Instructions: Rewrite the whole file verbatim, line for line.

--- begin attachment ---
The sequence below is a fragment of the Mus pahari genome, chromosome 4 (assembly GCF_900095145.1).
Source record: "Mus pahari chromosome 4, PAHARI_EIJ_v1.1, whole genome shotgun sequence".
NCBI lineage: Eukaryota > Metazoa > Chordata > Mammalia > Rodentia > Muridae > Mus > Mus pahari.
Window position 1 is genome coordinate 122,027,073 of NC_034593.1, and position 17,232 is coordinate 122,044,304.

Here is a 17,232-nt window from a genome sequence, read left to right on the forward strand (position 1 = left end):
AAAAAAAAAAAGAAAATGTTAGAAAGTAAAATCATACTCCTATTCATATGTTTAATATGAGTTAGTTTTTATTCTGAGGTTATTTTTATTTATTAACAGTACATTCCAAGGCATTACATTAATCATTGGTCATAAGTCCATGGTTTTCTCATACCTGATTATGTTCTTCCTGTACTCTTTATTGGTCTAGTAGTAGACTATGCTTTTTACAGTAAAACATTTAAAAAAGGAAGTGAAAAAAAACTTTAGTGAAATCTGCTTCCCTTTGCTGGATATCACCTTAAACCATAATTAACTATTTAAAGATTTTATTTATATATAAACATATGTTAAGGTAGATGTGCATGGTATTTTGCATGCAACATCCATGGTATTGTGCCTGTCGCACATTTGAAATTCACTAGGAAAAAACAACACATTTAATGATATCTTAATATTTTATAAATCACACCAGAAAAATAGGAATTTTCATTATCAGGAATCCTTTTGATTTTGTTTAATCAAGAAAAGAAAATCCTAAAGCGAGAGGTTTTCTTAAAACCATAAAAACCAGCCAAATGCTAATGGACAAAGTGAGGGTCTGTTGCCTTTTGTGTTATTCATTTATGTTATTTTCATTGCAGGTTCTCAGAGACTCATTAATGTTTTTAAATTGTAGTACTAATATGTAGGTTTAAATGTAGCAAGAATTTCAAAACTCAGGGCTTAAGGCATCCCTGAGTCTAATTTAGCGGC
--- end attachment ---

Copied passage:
The sequence below is a fragment of the Mus pahari genome, chromosome 4 (assembly GCF_900095145.1).
Source record: "Mus pahari chromosome 4, PAHARI_EIJ_v1.1, whole genome shotgun sequence".
NCBI lineage: Eukaryota > Metazoa > Chordata > Mammalia > Rodentia > Muridae > Mus > Mus pahari.
Window position 1 is genome coordinate 122,027,073 of NC_034593.1, and position 17,232 is coordinate 122,044,304.

Here is a 17,232-nt window from a genome sequence, read left to right on the forward strand (position 1 = left end):
AAAAAAAAAAAGAAAATGTTAGAAAGTAAAATCATACTCCTATTCATATGTTTAATATGAGTTAGTTTTTATTCTGAGGTTATTTTTATTTATTAACAGTACATTCCAAGGCATTACATTAATCATTGGTCATAAGTCCATGGTTTTCTCATACCTGATTATGTTCTTCCTGTACTCTTTATTGGTCTAGTAGTAGACTATGCTTTTTACAGTAAAACATTTAAAAAAGGAAGTGAAAAAAAACTTTAGTGAAATCTGCTTCCCTTTGCTGGATATCACCTTAAACCATAATTAACTATTTAAAGATTTTATTTATATATAAACATATGTTAAGGTAGATGTGCATGGTATTTTGCATGCAACATCCATGGTATTGTGCCTGTCGCACATTTGAAATTCACTAGGAAAAAACAACACATTTAATGATATCTTAATATTTTATAAATCACACCAGAAAAATAGGAATTTTCATTATCAGGAATCCTTTTGATTTTGTTTAATCAAGAAAAGAAAATCCTAAAGCGAGAGGTTTTCTTAAAACCATAAAAACCAGCCAAATGCTAATGGACAAAGTGAGGGTCTGTTGCCTTTTGTGTTATTCATTTATGTTATTTTCATTGCAGGTTCTCAGAGACTCATTAATGTTTTTAAATTGTAGTACTAATATGTAGGTTTAAATGTAGCAAGAATTTCAAAACTCAGGGCTTAAGGCATCCCTGAGTCTAATTTAGCGGC